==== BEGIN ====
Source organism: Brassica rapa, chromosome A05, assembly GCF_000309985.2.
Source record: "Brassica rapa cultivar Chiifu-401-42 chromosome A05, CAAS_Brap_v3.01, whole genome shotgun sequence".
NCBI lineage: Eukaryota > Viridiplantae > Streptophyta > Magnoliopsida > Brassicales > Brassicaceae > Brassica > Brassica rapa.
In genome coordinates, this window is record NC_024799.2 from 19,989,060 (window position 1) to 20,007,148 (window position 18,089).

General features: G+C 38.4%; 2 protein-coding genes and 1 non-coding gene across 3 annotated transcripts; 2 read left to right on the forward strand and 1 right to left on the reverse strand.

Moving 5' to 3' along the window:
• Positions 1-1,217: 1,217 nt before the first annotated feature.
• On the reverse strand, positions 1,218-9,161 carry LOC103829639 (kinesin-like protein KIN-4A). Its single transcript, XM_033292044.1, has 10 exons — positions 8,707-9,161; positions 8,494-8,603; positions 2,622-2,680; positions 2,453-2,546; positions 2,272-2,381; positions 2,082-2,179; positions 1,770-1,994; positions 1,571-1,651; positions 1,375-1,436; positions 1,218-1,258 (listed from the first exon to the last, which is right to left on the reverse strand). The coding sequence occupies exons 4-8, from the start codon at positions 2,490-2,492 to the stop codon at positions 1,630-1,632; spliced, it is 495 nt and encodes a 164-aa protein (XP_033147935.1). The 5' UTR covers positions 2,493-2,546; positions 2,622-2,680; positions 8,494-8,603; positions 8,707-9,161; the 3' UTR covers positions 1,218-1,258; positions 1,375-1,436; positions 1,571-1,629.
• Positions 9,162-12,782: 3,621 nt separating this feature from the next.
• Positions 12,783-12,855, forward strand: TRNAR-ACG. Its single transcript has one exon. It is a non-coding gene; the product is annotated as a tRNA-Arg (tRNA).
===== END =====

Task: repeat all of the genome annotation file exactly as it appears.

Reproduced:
Source organism: Brassica rapa, chromosome A05, assembly GCF_000309985.2.
Source record: "Brassica rapa cultivar Chiifu-401-42 chromosome A05, CAAS_Brap_v3.01, whole genome shotgun sequence".
NCBI lineage: Eukaryota > Viridiplantae > Streptophyta > Magnoliopsida > Brassicales > Brassicaceae > Brassica > Brassica rapa.
In genome coordinates, this window is record NC_024799.2 from 19,989,060 (window position 1) to 20,007,148 (window position 18,089).

General features: G+C 38.4%; 2 protein-coding genes and 1 non-coding gene across 3 annotated transcripts; 2 read left to right on the forward strand and 1 right to left on the reverse strand.

Moving 5' to 3' along the window:
• Positions 1-1,217: 1,217 nt before the first annotated feature.
• On the reverse strand, positions 1,218-9,161 carry LOC103829639 (kinesin-like protein KIN-4A). Its single transcript, XM_033292044.1, has 10 exons — positions 8,707-9,161; positions 8,494-8,603; positions 2,622-2,680; positions 2,453-2,546; positions 2,272-2,381; positions 2,082-2,179; positions 1,770-1,994; positions 1,571-1,651; positions 1,375-1,436; positions 1,218-1,258 (listed from the first exon to the last, which is right to left on the reverse strand). The coding sequence occupies exons 4-8, from the start codon at positions 2,490-2,492 to the stop codon at positions 1,630-1,632; spliced, it is 495 nt and encodes a 164-aa protein (XP_033147935.1). The 5' UTR covers positions 2,493-2,546; positions 2,622-2,680; positions 8,494-8,603; positions 8,707-9,161; the 3' UTR covers positions 1,218-1,258; positions 1,375-1,436; positions 1,571-1,629.
• Positions 9,162-12,782: 3,621 nt separating this feature from the next.
• Positions 12,783-12,855, forward strand: TRNAR-ACG. Its single transcript has one exon. It is a non-coding gene; the product is annotated as a tRNA-Arg (tRNA).